“Don Oreste was a father to me, he gave me the opportunity to have a life, to study, to have friends, and to have a companion who stays at my side with me and loves me with all of her heart [a woman from the community who follows and supports her in her new life off the streets]. The first thing she said to me was: ‘I’m not interested in your past, I’m interested in our future.’ It’s beautiful to be able to live and not feel like an object – to be loved for who you are.”
The young lady finishes her moving testimony, and the Via Crucis begins.
Organised by the Community of Pope John XXIII itself, people from all over Rome and Italy have gathered together, adorned with vigil candles, to pray for all of the “crucified women” as they call them.
The general director of the Community explains: “We’re here to march and walk with these women who are enslaved, crucified truly in their bodies and minds; to share with them an experience of resurrection. We want to fight against the rackets [the illegal prostitution rings]; we want to say to their clients that they must stop enslaving these women; we want to appeal to governments to determine the laws in favour of these women, that is, against the trade.”
Present at the Way of the Cross are many of the women who used to be enslaved into prostitution, and who had been set free through their encounters with Don Benzi and the Community.
From one station to another the cross is carried by women from different groups and associations, including Italy’s Olympic athletes, medics, journalists, politicians, and the Roman police.
The police representatives are from a group of women in the force who have formed their own body and go out almost every night to the peripheries of Rome to speak and work with the prostitutes in order to try and get them off the streets.
The vice-president of the police force, Alessandro Marangoni, also joins the prayer. After wholeheartedly denouncing the racket of prostitution and calling for the need of society to confront the problem, he addresses himself directly to the women, saying “Don’t think that prostitution is a tunnel which you can’t get out of. There is a possibility of life. Life can be redeemed.”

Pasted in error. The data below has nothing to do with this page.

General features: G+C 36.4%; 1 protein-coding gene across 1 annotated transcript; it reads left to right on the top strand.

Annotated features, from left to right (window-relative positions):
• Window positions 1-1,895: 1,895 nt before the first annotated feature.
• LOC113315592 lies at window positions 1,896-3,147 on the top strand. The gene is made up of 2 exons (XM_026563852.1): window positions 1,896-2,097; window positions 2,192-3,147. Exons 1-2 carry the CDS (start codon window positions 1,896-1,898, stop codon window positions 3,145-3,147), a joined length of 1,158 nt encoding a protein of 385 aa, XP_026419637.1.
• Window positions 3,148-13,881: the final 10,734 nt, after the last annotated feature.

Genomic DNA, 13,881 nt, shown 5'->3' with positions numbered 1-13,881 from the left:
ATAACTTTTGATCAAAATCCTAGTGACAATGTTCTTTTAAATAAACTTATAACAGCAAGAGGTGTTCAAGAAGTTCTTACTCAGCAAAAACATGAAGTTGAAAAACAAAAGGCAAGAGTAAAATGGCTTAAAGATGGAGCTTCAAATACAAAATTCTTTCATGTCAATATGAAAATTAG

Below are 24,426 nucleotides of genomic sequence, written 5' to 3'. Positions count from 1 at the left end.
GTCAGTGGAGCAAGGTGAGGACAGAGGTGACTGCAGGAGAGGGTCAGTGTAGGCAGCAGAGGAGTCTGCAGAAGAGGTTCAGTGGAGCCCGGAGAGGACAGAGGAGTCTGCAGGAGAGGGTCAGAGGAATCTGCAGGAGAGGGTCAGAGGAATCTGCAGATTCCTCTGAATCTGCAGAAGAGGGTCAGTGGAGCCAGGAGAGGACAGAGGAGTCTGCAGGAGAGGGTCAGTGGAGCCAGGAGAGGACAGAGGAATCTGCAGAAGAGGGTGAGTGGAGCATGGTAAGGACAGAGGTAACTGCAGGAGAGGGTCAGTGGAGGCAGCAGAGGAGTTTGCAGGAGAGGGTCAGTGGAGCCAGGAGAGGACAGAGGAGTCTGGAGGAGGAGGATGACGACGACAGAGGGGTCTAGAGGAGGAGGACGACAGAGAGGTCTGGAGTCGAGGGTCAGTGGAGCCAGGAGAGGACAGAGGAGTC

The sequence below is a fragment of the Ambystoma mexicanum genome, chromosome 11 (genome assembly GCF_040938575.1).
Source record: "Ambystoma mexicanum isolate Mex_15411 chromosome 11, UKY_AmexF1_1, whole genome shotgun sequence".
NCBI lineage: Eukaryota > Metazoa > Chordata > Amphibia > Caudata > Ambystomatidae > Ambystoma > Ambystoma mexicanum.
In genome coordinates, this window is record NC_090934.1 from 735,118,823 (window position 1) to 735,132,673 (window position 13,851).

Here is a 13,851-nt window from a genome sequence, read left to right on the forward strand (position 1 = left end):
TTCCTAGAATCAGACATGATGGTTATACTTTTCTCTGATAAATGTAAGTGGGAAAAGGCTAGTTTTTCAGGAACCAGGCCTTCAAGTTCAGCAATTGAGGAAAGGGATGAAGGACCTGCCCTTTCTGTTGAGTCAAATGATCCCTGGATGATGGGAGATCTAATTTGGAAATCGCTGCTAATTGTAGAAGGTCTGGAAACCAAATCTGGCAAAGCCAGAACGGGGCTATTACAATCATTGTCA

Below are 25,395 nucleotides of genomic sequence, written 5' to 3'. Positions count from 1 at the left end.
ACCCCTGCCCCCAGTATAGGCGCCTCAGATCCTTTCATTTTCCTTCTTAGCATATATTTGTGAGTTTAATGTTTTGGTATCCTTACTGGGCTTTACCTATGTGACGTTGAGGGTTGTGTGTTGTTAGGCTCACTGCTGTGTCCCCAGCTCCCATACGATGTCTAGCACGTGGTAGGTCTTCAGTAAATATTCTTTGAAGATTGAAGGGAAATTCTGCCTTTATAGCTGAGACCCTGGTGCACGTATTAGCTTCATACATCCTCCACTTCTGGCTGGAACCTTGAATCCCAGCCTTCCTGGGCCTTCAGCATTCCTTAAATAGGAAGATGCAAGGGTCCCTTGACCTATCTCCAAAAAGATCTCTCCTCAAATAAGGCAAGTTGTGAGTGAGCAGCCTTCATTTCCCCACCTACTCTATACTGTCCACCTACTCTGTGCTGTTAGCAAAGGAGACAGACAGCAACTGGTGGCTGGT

The Way of the Cross continues as the glinting procession, ever growing, fills the streets of central Rome. At each moment of Christ’s passion, the suffering that these women bear is offered up to the precious blood of the Lord and His Cross.
At a certain point, the young lady who made the testimony stands next to us in the crowd. When we realized it was her, we embraced her, saying “You were so brave to get yourself out of a life of prostitution!”
With a beaming face she replies: “It was the Lord who was great! It was Him who saved me.” Her young face was shining with that grace that comes only from the love of God, and the light in her eyes bore no traces of old wounds.
The last station of the cross brings us onto the Via della Conciliazione before St Peter’s Basilica and the Carmelite church of Traspontina. The last group to carry the cross – and the only group of men to bear it that evening – are the seminarians, the ones who will hopefully follow in the footsteps of Don Benzi and give their lives to his flock.
The prayer finishes. Over three thousand candles, over three thousand prayers are lifted up to the Lord this night, for all of the crucified women, everywhere.
More from Street Level Roma next week.